Cymraeg / English
Historic Landscape Characterisation
The Making of the Middle Usk Valley Landscape
A number of different and generally small-scale extractive and processing industries characteristic of rural areas were active in area from at least the medieval period onwards, but though significant in local terms have had a fairly muted impact upon the historic landscape area as a whole.
Relatively small and isolated quarries for building material for houses, agricultural building and walling appeared throughout the area since medieval times and perhaps particularly during the period between the late 17th and 19th centuries, the principal material quarried being Old Red Sandstone either in the form of more amorphous red or brown blocks or more greenish-grey beds of more slabby stone. Some of the latter, which occurs as beds within the Old Red Sandstone, appears to have been suited for the production of split-stone roofing tiles which was used as a traditional building material in the area (perhaps initially limited to high-status buildings) until, as noted above, it’s use was supplanted by imported slate as the predominant roofing material during the course of the later 19th and earlier 20th centuries. A group of small abandoned quarries is to be seen, for example, in the area between Llanfihangel Tal-y-llyn and Pennorth which were probably used for building materials. Quarries which supplied building works in Brecon are known in the Honddu valley, just to the north-east of the priory, and at Pennant, to the west of the town. Larger-scale stone quarries are also known along the Allt yr Esgair ridge, to the north of Talybont-on-Usk.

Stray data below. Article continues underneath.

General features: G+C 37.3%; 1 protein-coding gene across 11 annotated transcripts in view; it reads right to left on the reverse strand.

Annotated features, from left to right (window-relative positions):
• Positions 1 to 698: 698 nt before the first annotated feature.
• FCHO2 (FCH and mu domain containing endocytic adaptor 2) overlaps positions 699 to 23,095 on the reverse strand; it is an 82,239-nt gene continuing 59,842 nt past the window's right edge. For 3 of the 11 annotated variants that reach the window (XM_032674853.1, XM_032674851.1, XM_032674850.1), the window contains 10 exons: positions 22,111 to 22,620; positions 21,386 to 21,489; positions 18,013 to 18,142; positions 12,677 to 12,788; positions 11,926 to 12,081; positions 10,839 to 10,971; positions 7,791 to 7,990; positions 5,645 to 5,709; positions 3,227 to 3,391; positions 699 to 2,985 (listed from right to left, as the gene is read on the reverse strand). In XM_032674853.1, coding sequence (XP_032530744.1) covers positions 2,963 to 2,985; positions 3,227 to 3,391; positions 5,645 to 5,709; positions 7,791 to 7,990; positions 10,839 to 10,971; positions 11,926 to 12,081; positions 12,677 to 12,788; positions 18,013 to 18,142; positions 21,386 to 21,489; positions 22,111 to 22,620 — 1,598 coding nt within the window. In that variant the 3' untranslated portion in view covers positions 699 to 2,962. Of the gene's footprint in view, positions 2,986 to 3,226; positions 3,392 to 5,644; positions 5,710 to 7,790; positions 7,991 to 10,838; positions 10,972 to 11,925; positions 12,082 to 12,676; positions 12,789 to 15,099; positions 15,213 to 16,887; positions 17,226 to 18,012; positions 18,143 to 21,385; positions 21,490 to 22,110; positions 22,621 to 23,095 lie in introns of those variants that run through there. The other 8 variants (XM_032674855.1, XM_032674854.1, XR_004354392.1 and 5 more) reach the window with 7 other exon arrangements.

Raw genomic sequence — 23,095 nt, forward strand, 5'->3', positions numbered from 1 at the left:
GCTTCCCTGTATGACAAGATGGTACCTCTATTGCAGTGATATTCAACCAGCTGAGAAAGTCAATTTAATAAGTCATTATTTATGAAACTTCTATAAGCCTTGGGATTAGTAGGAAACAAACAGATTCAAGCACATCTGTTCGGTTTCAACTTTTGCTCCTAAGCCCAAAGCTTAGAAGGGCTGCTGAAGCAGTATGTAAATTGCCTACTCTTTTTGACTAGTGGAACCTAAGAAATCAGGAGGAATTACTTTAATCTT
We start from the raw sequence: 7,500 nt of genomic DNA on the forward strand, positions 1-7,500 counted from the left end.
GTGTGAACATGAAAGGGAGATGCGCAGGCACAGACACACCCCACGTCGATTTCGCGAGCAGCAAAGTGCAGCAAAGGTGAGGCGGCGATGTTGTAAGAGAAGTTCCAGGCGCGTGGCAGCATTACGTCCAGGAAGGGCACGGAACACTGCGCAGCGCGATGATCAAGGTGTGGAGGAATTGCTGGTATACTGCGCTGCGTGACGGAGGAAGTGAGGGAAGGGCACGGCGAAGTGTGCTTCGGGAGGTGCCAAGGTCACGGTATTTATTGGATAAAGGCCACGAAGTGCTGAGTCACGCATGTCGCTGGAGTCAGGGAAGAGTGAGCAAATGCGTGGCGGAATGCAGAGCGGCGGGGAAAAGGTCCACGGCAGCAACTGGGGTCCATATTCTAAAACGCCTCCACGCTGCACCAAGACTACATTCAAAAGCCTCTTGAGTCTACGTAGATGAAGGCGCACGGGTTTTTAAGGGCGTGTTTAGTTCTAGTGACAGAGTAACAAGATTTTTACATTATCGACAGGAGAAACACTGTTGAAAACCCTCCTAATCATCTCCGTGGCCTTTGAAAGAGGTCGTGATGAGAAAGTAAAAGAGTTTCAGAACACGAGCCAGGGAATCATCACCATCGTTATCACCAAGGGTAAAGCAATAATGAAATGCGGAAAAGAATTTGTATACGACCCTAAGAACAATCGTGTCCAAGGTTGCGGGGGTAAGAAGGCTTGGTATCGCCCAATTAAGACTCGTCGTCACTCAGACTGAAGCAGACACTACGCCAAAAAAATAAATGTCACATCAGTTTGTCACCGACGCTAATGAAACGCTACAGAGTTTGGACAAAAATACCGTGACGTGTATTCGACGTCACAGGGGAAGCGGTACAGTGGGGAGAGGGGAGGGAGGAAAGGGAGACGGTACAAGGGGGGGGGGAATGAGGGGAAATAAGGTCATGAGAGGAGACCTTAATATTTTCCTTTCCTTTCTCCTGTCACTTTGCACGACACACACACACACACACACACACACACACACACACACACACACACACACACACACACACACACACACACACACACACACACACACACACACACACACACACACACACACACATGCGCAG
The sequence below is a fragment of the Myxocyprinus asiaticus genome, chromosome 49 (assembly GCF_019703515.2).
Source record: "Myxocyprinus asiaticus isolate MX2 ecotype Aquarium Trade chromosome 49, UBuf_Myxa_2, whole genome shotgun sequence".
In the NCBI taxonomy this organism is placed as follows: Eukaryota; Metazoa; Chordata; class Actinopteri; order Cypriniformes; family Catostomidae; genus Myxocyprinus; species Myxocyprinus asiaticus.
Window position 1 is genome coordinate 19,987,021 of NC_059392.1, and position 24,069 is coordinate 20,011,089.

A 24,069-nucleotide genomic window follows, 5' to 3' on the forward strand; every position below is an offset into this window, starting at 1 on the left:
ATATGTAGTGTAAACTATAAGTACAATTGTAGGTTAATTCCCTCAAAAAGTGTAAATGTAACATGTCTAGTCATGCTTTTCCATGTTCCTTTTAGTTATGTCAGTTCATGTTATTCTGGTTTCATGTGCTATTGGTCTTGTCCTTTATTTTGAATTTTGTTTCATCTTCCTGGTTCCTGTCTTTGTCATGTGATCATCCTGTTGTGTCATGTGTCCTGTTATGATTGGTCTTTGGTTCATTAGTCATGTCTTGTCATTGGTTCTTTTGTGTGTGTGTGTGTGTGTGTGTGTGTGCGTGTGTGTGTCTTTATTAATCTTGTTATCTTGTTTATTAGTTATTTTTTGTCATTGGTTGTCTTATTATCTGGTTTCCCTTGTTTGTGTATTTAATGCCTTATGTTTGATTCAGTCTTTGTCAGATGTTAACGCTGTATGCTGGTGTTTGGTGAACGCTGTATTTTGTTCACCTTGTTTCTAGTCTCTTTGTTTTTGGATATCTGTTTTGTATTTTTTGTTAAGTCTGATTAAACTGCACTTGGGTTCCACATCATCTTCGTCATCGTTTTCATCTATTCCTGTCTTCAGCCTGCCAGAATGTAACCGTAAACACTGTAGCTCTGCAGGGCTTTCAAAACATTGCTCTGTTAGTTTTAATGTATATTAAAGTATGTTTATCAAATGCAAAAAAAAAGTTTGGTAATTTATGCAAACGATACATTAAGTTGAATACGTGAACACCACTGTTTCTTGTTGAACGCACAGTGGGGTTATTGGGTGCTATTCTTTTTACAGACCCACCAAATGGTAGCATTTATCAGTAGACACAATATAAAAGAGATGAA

Limekilns, largely for the production of agricultural lime were set up and operating in the area in the 18th and 19th centuries, particularly following the opening of the Monmouthshire and Brecon Canal at the beginning of the 19th century which readily transported both limestone and coal to feed the kilns. Kilns were constructed alongside the canal at the Watton, Brecon, and at Brynich and possibly Pencelli. An impressive bank of kilns survives at Talybont-on-Usk which were connected with the Brinore Tramroad.